It is unlikely that Philip Reiss, researcher into Helmholtz’s wave theory, was particularly looking for a system to transmit the human voice. Physics, as the supervening social necessity in play, did not require it. Indeed, there was no clearly defined need for such a thing in any sphere, although as the middle decades of the century progressed one did emerge. The single major factor impacting on a whole range of technological developments in these years, including telephony, was the legal creation of the modern corporation.
The limited liability company first came into its own in the years after the Civil War in America or, in Britain, after the Companies Act of 1862. These refined commercial operations necessitated the modern office and the building to house it. Up to the 1870s, even in the USA, five-storey streetscapes were the norm. The tallest building in the world in 1873 was the Tribune office in New York. It had eleven floors (Leapman 1983:50). The seventeen-storey Mondanock building was erected in 1881.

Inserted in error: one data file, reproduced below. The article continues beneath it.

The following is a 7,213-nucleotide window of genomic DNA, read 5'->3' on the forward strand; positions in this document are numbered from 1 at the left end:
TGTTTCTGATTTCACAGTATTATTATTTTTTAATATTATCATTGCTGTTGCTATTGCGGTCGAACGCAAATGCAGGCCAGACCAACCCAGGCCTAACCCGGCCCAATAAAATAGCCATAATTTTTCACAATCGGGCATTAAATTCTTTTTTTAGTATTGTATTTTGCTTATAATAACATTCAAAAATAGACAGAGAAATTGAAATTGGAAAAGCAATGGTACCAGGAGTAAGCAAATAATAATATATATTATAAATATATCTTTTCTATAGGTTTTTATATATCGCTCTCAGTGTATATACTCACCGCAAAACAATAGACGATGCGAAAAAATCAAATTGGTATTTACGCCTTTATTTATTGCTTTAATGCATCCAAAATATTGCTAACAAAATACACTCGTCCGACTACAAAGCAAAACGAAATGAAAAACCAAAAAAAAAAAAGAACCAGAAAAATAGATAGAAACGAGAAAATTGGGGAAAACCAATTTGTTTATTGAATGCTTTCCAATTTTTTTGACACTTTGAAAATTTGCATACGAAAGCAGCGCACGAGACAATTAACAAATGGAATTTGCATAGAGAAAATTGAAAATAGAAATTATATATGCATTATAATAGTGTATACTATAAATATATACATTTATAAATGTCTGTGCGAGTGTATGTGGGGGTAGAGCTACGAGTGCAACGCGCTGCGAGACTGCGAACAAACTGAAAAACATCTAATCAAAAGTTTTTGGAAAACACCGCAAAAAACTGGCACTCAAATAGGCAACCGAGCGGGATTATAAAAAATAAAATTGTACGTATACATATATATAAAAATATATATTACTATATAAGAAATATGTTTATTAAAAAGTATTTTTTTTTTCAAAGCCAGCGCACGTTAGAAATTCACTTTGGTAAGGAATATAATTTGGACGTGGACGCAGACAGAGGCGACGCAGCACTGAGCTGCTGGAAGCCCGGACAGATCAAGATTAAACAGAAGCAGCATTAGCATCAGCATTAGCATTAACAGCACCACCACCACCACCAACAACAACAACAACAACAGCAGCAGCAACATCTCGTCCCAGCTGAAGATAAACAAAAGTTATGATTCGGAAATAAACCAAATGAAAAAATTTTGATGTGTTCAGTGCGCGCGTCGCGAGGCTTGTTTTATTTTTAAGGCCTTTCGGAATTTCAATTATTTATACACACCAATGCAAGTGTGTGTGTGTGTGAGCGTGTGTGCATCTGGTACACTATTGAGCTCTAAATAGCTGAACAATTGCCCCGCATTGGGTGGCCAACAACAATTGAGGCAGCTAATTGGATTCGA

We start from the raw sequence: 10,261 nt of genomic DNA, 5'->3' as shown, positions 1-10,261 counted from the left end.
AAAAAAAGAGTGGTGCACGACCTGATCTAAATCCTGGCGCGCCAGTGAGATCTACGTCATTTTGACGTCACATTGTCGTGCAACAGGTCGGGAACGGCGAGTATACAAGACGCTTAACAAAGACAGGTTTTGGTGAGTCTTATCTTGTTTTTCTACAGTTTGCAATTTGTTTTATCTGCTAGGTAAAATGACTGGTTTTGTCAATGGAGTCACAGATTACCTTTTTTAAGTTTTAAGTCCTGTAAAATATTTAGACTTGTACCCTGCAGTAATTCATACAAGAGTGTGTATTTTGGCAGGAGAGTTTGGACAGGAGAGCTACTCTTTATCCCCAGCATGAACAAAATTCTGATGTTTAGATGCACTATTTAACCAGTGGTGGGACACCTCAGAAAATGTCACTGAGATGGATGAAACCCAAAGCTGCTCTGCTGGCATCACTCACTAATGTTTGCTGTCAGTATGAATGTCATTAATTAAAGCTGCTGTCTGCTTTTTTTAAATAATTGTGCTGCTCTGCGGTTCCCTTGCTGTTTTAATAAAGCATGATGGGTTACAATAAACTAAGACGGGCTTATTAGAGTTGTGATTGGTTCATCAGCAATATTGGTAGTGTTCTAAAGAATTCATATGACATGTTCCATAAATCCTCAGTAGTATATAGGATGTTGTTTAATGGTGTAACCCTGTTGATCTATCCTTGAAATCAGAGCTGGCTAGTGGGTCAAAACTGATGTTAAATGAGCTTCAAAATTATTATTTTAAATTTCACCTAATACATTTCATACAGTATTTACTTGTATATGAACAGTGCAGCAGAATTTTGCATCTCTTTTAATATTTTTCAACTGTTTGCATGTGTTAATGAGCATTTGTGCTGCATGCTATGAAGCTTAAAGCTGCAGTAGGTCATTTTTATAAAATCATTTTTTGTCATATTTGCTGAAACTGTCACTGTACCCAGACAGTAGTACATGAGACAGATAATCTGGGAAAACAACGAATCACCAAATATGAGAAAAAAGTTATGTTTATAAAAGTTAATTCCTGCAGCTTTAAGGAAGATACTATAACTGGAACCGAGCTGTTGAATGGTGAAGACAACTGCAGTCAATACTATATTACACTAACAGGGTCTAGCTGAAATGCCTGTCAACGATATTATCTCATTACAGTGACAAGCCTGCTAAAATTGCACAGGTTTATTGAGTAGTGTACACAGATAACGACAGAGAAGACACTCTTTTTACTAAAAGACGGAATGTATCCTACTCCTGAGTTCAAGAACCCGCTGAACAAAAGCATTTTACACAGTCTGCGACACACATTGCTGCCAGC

This age found its form, as early as the 1880s in America, in a new type of office building: symbolically a sort of vertical human filing case, with uniform windows, a uniform facade, uniform accommodations, rising floor by floor in competition for light and air and above all financial prestige with other skyscrapers. The abstractions of high finance produced their exact material embodiment in these buildings.
This in turn accelerated the introduction of the geared hydraulic passenger elevator (C. 1885), 1 the typewriter (patented first in 1714 but only appearing in its modern shift-key form in 1878), the modern mechanical desk calculator (1875)